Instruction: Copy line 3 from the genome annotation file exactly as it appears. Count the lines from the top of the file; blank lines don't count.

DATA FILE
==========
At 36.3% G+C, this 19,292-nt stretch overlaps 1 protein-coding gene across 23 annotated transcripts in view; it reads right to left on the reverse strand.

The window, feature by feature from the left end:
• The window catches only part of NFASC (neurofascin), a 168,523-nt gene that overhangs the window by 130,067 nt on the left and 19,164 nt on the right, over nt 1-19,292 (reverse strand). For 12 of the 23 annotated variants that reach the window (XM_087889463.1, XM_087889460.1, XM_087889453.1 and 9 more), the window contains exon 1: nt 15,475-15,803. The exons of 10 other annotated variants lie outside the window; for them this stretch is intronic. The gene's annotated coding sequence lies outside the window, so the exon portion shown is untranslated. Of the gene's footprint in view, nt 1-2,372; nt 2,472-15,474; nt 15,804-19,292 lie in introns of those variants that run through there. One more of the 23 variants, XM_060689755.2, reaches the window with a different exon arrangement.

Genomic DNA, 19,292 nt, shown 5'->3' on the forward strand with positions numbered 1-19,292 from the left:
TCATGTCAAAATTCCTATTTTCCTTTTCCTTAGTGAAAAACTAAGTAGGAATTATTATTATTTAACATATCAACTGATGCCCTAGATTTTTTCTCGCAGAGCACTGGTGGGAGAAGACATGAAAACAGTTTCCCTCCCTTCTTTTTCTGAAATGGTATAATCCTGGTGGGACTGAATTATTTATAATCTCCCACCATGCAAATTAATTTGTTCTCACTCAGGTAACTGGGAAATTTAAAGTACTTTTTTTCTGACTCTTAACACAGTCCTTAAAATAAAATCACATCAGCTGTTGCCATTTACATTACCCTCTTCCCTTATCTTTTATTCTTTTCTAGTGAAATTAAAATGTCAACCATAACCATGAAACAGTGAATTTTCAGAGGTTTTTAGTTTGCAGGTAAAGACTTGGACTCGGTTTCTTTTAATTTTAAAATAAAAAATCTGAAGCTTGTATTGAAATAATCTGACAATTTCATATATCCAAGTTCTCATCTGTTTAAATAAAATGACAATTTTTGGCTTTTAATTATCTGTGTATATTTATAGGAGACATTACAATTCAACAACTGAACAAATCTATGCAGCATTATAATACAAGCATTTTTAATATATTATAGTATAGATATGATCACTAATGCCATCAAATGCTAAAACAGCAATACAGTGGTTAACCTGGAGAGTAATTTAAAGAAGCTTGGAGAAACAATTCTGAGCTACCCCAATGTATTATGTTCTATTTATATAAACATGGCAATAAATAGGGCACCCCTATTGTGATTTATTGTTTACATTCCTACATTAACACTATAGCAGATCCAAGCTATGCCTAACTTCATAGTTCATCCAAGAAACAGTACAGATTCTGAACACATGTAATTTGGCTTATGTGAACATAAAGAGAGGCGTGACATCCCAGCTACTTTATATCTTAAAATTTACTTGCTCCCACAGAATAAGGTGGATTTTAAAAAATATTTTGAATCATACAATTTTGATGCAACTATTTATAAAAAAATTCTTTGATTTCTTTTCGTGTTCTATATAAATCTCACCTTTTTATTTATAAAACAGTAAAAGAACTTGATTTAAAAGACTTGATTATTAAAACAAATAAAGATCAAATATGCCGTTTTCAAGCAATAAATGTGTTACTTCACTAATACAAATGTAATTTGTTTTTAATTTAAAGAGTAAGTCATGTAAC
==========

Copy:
• The window catches only part of NFASC (neurofascin), a 168,523-nt gene that overhangs the window by 130,067 nt on the left and 19,164 nt on the right, over nt 1-19,292 (reverse strand). For 12 of the 23 annotated variants that reach the window (XM_087889463.1, XM_087889460.1, XM_087889453.1 and 9 more), the window contains exon 1: nt 15,475-15,803. The exons of 10 other annotated variants lie outside the window; for them this stretch is intronic. The gene's annotated coding sequence lies outside the window, so the exon portion shown is untranslated. Of the gene's footprint in view, nt 1-2,372; nt 2,472-15,474; nt 15,804-19,292 lie in introns of those variants that run through there. One more of the 23 variants, XM_060689755.2, reaches the window with a different exon arrangement.